Sharon Academy building plan boosts science, hurts yurts

  • A rendering of a proposed $3 million addition to The Sharon Academy is to replace four yurts with a new science lab, a maker space for hands-on learning, a large, science-oriented and soundproof classroom and a small classroom. (Courtesy The Sharon Academy) Courtesy The Sharon Academy

Valley News Staff Writer
Published: 11/17/2020 9:48:27 PM
Modified: 11/17/2020 9:48:20 PM

SHARON — Since 2005, The Sharon Academy has held classes in yurts in front of its high school building. They were always meant to be a temporary solution to the need for classroom space.

Now, with the independent high school planning new construction, the yurts have to go.

“We’ve basically been told that we can’t make any improvements to the building without replacing the yurts,” Mary Newman, head of school at The Sharon Academy, said Monday.

The building plan, a decade in the making, would replace the yurts with a new 5,300-square-foot wing comprising a science lab; a maker-space for hands-on learning; a large, science-oriented and soundproof classroom; and a smaller classroom, said John Roe, president of the school’s board of trustees. The project also includes installing sprinklers in the school.

There will be a public hearing from 6:30 to 7:30 Wednesday evening about the plans as part of the school’s application for a USDA Rural Development for Community Facilities loan. If that application is successful, the school also will be able to convert an existing classroom into a kitchen, add changing rooms to its gym and make repairs to the gym roof in preparation for solar panels sometime in the future. The project also would add 23 spaces to the high school’s cramped parking lot.

If the school can secure the federal loan, the construction will cost around $3 million, Roe said, with about $1.9 million coming from the loan and $1.1 million from donations, including $300,000 from the Jack and Dorothy Byrne Foundation and $50,000 from the Mascoma Bank Foundation.

If that loan doesn’t come through, the school will have to find another source of loan funding, most likely the Vermont Economic Development Authority, which charges a higher interest rate, since the loans are handled by banks, and sets a much shorter repayment schedule, 15 to 20 years, rather than the 35 years of the USDA program. The higher borrowing cost would slim down the construction plan.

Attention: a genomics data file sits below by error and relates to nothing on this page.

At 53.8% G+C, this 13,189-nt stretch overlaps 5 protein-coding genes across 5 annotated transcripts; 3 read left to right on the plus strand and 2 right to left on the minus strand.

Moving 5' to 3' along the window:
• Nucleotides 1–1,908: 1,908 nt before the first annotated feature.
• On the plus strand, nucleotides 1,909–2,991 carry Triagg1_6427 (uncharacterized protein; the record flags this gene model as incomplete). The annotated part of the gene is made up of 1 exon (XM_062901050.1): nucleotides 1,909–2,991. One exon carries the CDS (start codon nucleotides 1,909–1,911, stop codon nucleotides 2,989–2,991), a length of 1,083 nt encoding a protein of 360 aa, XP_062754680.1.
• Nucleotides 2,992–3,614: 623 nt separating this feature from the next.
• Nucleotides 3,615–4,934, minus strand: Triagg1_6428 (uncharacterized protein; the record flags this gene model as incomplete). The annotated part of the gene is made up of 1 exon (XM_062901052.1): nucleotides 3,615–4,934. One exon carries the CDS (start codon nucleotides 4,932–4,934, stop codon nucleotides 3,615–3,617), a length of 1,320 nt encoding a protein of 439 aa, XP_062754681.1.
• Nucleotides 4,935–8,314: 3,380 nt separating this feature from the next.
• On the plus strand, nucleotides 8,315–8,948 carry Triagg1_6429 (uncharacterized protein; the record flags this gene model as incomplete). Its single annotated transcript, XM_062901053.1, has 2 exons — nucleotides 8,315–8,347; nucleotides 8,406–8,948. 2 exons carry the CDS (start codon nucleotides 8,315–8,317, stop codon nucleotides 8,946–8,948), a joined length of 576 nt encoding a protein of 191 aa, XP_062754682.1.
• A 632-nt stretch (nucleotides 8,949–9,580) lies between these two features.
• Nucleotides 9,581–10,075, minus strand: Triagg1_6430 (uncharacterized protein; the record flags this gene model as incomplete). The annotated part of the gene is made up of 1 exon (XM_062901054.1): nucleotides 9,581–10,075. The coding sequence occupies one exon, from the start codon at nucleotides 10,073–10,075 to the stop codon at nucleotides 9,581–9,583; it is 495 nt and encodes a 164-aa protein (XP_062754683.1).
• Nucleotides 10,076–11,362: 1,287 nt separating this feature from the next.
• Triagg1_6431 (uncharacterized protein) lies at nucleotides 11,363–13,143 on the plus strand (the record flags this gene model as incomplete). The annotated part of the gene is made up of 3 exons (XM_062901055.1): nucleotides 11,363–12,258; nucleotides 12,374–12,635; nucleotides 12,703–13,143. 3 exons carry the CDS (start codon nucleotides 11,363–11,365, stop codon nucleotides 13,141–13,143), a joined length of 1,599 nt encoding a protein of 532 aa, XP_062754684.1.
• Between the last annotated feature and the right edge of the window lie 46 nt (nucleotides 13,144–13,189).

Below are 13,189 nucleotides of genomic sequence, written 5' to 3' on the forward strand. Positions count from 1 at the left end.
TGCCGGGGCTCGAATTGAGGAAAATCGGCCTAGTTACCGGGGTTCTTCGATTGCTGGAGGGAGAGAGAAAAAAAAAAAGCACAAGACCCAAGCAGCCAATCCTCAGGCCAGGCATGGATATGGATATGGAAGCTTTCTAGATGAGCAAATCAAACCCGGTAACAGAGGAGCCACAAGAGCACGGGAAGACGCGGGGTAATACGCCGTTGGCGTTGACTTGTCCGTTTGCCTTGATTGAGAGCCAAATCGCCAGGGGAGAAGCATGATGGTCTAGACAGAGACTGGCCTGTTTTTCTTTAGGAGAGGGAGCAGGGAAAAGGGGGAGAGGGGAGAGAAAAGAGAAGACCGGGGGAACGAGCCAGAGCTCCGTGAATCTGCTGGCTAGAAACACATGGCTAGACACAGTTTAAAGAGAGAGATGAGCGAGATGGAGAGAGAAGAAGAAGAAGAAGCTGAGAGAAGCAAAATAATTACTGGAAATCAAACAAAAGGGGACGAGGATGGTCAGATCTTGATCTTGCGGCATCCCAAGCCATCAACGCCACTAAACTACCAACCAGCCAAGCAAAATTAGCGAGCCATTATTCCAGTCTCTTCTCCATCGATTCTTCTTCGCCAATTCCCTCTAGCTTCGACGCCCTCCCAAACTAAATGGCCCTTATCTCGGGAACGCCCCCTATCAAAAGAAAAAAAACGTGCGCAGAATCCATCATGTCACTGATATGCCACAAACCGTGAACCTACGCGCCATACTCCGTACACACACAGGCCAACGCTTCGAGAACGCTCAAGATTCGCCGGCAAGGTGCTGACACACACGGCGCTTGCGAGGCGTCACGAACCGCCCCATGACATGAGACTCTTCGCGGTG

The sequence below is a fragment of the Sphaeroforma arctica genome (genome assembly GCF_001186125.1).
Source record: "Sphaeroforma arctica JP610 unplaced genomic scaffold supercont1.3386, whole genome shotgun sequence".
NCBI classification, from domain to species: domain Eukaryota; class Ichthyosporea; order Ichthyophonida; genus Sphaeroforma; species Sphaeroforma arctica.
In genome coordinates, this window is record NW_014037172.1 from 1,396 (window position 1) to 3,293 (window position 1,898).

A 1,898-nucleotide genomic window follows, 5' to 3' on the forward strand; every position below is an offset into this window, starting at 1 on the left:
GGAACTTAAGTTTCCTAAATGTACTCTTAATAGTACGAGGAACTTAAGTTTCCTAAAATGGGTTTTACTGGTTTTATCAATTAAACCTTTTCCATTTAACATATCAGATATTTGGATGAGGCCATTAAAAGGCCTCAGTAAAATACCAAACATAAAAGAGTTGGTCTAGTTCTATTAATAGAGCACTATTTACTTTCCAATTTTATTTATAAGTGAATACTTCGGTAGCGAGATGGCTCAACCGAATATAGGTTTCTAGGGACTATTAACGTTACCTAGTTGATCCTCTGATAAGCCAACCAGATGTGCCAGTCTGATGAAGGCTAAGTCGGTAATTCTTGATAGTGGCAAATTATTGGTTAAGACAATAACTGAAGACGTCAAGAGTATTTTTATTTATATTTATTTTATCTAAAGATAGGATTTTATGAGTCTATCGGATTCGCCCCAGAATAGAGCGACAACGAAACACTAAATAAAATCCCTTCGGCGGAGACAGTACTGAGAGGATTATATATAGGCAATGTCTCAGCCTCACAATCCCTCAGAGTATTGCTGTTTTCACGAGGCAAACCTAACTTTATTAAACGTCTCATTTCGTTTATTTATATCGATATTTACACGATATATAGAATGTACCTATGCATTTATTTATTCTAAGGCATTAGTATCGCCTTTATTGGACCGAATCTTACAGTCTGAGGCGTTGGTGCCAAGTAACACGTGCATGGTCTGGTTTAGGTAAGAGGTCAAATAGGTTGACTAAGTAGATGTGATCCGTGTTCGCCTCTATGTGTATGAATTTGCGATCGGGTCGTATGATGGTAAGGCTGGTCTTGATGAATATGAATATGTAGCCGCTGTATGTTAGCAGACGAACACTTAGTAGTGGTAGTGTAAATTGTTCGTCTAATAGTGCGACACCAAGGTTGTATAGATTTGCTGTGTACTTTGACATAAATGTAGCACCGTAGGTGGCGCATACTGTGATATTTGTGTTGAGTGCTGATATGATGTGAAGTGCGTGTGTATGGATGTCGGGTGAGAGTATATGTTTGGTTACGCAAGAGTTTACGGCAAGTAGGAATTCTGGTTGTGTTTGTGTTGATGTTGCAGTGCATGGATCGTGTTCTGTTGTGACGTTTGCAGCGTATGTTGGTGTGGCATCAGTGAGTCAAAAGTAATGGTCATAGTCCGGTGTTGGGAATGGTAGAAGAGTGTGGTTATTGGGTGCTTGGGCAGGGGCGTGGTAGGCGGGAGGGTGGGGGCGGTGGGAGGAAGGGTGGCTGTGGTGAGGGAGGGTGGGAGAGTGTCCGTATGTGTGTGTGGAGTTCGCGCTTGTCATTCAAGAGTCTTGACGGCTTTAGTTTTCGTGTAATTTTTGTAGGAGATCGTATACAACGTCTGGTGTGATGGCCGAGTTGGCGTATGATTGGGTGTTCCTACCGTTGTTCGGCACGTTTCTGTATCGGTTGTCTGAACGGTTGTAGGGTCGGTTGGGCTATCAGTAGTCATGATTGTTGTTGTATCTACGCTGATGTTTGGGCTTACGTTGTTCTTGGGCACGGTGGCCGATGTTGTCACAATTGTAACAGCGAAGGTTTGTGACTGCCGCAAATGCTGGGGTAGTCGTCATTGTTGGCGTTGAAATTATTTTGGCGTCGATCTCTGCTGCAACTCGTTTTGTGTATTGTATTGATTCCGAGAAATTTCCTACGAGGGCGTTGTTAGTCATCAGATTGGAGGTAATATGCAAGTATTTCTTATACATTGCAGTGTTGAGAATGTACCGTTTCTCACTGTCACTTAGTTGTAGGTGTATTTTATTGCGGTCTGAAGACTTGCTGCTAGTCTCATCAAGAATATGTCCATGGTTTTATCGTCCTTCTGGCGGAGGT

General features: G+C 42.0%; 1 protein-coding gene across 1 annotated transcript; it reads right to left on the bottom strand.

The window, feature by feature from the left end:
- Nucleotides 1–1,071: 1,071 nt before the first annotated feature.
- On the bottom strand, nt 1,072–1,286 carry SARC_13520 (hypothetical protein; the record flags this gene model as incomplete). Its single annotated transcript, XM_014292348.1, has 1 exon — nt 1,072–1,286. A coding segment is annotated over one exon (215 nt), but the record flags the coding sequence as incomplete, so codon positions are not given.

Because it isn’t a public school, The Sharon Academy can’t bond for construction projects. However, raising the project cost through loans and donations allows the school to build without raising its tuition cost, which is paid primarily by public school districts that offer choice for high school.

Regardless of funding, the yurts exit. Two were installed in 2005, and another two thereafter. They are right in front of the school and became one of the defining features at the high school, which sits on a bluff above Route 14, north of Sharon village.

Fire marshals said that if the school was to make any improvements, they would have to include removal of the yurts, Roe said. With heightened concerns about school safety, the yurts also are not particularly secure, Roe said. The school also will derive some energy savings from not having to heat the yurts.

The project is meant to support the school’s current activities and set it up for the future.

“It’s as if we’re building the building that will support what we’ve always done,” Newman said. For example, the whole school participates in the production of a play, and students built sets in the hallways. The maker-space will give that work a proper home, Newman said.

The new classrooms are meant to be flexible spaces, adaptable to a wide range of uses, Roe said, which would allow the school to adapt in the long run.

“If there’s a theme, it’s to always be looking for the future,” and not to constrain the school’s ability to adjust to it, Roe said.

The new classrooms aren’t meant to enable the school to add students. School officials said they plan to keep the current enrollment of 120 or so at the high school and 40 at the middle school, which is at a separate site in Sharon.

Roe, a Sharon resident whose three children attended The Sharon Academy, extended his time on the school’s board to help see the building project through. He and Michael Livingston, who retired as head of school last year, have worked on the project for 10 years. Livingston, who is now principal of Tunbridge Central School, said the project “positions the school well for the future,” and could set the school up to be a STEM center for middle and high school students on the east side of Vermont.

“I will be very excited to see it come to fruition,” Livingston said Monday.

Construction is expected to start next spring, Roe said.

Several people have expressed interest in taking possession of one of the yurts once they’re taken down, Newman said. One will remain during construction as an office for the construction company.

Alex Hanson can be reached at ahanson@vnews.com or 603-727-3207.




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